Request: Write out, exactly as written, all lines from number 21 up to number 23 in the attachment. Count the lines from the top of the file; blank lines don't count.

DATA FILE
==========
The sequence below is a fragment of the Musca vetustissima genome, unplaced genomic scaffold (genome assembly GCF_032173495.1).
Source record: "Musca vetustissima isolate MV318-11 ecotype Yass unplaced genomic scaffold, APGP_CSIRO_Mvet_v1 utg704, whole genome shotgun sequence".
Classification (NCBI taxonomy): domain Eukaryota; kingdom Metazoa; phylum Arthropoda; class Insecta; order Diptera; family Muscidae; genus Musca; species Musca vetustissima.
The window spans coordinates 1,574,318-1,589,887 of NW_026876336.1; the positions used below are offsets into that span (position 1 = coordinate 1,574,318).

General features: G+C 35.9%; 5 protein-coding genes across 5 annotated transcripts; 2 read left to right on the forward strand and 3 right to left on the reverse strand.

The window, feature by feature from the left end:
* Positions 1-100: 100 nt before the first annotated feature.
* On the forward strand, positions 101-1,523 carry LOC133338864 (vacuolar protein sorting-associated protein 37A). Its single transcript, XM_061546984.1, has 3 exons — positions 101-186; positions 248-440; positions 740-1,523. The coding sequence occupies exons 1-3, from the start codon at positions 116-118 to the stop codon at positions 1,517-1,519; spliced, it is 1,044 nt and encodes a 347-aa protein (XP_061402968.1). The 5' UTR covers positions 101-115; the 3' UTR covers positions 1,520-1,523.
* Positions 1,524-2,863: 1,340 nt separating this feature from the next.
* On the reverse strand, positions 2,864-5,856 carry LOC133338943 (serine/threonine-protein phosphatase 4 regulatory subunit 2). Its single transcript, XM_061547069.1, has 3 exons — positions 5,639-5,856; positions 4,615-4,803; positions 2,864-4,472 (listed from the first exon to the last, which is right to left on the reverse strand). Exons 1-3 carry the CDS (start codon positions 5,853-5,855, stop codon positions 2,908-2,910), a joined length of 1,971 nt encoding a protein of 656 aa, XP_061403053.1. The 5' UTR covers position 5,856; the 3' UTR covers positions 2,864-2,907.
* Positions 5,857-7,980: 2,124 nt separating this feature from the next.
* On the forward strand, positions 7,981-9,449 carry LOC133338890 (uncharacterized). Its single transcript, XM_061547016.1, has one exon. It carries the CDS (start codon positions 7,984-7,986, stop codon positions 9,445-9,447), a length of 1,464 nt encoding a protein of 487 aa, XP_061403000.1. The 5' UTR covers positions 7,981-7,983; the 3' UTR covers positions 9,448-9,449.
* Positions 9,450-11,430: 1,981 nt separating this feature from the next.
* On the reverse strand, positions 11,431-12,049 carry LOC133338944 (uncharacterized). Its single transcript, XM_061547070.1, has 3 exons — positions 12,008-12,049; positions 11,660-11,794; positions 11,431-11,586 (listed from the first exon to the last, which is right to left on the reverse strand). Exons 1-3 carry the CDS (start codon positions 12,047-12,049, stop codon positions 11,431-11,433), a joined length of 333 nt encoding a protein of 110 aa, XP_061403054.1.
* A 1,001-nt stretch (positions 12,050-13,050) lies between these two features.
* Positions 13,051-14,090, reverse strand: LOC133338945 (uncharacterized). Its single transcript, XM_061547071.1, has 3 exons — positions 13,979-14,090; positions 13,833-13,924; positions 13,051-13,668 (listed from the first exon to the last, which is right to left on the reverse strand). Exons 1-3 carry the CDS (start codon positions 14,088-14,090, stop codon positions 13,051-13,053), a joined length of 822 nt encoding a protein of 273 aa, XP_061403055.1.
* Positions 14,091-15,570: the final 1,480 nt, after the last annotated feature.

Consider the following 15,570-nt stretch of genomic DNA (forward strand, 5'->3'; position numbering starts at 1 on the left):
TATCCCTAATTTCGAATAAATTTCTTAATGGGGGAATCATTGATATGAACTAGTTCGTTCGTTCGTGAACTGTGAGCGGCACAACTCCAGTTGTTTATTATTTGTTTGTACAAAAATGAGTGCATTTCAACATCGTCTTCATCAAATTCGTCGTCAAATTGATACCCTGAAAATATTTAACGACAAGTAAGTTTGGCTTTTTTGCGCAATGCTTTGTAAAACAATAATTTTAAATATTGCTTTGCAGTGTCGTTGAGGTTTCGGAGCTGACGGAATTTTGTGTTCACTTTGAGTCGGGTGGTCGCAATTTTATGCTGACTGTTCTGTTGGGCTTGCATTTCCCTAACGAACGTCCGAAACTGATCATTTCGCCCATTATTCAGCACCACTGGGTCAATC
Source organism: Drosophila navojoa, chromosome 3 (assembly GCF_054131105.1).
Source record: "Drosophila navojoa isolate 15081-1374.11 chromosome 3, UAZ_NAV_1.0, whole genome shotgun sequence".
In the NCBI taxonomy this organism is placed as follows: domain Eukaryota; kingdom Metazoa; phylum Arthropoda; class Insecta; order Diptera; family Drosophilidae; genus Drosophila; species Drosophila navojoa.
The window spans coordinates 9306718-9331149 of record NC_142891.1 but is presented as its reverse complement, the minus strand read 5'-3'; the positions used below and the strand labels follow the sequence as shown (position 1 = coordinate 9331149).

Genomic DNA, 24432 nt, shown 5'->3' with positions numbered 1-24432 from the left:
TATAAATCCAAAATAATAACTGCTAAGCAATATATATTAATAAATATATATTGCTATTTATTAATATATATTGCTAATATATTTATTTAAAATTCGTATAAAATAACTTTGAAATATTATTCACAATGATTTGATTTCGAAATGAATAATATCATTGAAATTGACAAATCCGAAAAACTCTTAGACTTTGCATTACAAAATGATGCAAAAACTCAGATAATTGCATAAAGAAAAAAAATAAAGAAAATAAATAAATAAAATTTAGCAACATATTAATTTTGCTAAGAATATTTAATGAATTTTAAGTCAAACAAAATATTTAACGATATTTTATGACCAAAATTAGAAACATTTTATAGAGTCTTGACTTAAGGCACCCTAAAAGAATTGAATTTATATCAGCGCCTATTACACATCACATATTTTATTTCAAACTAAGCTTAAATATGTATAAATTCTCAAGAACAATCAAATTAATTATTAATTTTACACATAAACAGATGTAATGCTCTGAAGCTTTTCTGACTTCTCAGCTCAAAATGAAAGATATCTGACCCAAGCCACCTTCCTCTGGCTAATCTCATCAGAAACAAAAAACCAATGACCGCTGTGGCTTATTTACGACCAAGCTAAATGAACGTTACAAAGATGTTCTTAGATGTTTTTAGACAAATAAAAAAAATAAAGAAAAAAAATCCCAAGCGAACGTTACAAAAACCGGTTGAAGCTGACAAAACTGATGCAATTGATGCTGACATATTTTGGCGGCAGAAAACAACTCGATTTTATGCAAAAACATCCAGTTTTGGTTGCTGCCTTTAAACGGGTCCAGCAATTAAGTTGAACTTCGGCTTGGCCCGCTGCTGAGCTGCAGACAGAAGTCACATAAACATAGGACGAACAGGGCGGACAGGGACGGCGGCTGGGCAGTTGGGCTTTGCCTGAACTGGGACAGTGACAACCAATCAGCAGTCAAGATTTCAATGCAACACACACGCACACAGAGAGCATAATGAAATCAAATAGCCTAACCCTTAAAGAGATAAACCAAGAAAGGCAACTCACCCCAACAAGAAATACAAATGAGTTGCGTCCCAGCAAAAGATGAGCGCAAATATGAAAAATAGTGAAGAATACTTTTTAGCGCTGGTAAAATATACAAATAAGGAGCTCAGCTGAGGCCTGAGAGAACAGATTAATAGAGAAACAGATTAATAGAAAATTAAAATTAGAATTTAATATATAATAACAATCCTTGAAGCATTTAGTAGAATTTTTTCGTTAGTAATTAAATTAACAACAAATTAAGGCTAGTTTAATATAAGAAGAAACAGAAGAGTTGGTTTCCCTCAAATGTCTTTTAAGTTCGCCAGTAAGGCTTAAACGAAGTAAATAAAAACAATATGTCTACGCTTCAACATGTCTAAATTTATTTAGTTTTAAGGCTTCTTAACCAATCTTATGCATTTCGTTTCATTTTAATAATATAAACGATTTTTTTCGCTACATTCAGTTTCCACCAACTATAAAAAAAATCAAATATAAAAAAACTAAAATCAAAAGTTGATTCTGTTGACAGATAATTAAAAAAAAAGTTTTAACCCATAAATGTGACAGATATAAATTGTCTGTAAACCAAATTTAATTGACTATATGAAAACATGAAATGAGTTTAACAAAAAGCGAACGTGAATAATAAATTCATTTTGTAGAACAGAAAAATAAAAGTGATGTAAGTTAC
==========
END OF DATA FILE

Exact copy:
Source record: "Drosophila navojoa isolate 15081-1374.11 chromosome 3, UAZ_NAV_1.0, whole genome shotgun sequence".
In the NCBI taxonomy this organism is placed as follows: domain Eukaryota; kingdom Metazoa; phylum Arthropoda; class Insecta; order Diptera; family Drosophilidae; genus Drosophila; species Drosophila navojoa.
The window spans coordinates 9306718-9331149 of record NC_142891.1 but is presented as its reverse complement, the minus strand read 5'-3'; the positions used below and the strand labels follow the sequence as shown (position 1 = coordinate 9331149).